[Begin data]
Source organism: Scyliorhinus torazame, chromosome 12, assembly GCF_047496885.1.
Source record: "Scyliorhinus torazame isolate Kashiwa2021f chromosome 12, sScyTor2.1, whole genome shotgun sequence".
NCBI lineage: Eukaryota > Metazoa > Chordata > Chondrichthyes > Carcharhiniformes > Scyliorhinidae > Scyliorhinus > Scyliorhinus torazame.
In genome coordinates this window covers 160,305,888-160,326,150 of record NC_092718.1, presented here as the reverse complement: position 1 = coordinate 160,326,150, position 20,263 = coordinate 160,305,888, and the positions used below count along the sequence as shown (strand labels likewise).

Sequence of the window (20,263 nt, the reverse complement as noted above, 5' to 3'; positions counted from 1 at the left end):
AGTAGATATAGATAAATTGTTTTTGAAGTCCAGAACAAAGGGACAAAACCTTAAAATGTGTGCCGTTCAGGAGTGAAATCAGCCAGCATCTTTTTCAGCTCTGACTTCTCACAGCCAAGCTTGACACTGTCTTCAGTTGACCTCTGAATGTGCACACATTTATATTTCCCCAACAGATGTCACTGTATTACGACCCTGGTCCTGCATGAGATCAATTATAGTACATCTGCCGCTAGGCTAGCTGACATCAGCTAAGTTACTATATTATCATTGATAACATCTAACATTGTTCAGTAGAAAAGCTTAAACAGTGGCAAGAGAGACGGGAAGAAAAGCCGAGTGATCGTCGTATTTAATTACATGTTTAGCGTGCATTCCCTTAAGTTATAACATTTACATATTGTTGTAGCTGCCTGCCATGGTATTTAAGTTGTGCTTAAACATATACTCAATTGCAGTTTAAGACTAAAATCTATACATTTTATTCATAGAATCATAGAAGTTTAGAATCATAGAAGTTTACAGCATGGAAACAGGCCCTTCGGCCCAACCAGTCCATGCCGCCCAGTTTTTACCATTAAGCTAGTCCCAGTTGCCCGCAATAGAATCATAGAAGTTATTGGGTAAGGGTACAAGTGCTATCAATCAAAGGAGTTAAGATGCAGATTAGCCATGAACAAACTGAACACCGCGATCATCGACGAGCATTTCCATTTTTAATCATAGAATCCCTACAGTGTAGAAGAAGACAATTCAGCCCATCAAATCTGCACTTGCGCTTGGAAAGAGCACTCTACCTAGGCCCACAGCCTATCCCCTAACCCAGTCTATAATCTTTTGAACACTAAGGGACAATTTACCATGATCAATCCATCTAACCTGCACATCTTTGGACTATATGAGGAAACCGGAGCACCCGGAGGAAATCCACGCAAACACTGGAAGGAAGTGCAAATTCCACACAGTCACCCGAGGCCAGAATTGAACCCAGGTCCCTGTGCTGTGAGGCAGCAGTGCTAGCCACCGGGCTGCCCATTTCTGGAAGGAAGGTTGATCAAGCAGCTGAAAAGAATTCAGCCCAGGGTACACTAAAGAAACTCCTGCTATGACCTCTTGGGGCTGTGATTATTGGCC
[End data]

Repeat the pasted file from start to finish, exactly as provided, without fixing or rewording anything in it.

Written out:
Source organism: Scyliorhinus torazame, chromosome 12, assembly GCF_047496885.1.
Source record: "Scyliorhinus torazame isolate Kashiwa2021f chromosome 12, sScyTor2.1, whole genome shotgun sequence".
NCBI lineage: Eukaryota > Metazoa > Chordata > Chondrichthyes > Carcharhiniformes > Scyliorhinidae > Scyliorhinus > Scyliorhinus torazame.
In genome coordinates this window covers 160,305,888-160,326,150 of record NC_092718.1, presented here as the reverse complement: position 1 = coordinate 160,326,150, position 20,263 = coordinate 160,305,888, and the positions used below count along the sequence as shown (strand labels likewise).

Sequence of the window (20,263 nt, the reverse complement as noted above, 5' to 3'; positions counted from 1 at the left end):
AGTAGATATAGATAAATTGTTTTTGAAGTCCAGAACAAAGGGACAAAACCTTAAAATGTGTGCCGTTCAGGAGTGAAATCAGCCAGCATCTTTTTCAGCTCTGACTTCTCACAGCCAAGCTTGACACTGTCTTCAGTTGACCTCTGAATGTGCACACATTTATATTTCCCCAACAGATGTCACTGTATTACGACCCTGGTCCTGCATGAGATCAATTATAGTACATCTGCCGCTAGGCTAGCTGACATCAGCTAAGTTACTATATTATCATTGATAACATCTAACATTGTTCAGTAGAAAAGCTTAAACAGTGGCAAGAGAGACGGGAAGAAAAGCCGAGTGATCGTCGTATTTAATTACATGTTTAGCGTGCATTCCCTTAAGTTATAACATTTACATATTGTTGTAGCTGCCTGCCATGGTATTTAAGTTGTGCTTAAACATATACTCAATTGCAGTTTAAGACTAAAATCTATACATTTTATTCATAGAATCATAGAAGTTTAGAATCATAGAAGTTTACAGCATGGAAACAGGCCCTTCGGCCCAACCAGTCCATGCCGCCCAGTTTTTACCATTAAGCTAGTCCCAGTTGCCCGCAATAGAATCATAGAAGTTATTGGGTAAGGGTACAAGTGCTATCAATCAAAGGAGTTAAGATGCAGATTAGCCATGAACAAACTGAACACCGCGATCATCGACGAGCATTTCCATTTTTAATCATAGAATCCCTACAGTGTAGAAGAAGACAATTCAGCCCATCAAATCTGCACTTGCGCTTGGAAAGAGCACTCTACCTAGGCCCACAGCCTATCCCCTAACCCAGTCTATAATCTTTTGAACACTAAGGGACAATTTACCATGATCAATCCATCTAACCTGCACATCTTTGGACTATATGAGGAAACCGGAGCACCCGGAGGAAATCCACGCAAACACTGGAAGGAAGTGCAAATTCCACACAGTCACCCGAGGCCAGAATTGAACCCAGGTCCCTGTGCTGTGAGGCAGCAGTGCTAGCCACCGGGCTGCCCATTTCTGGAAGGAAGGTTGATCAAGCAGCTGAAAAGAATTCAGCCCAGGGTACACTAAAGAAACTCCTGCTATGACCTCTTGGGGCTGTGATTATTGGCC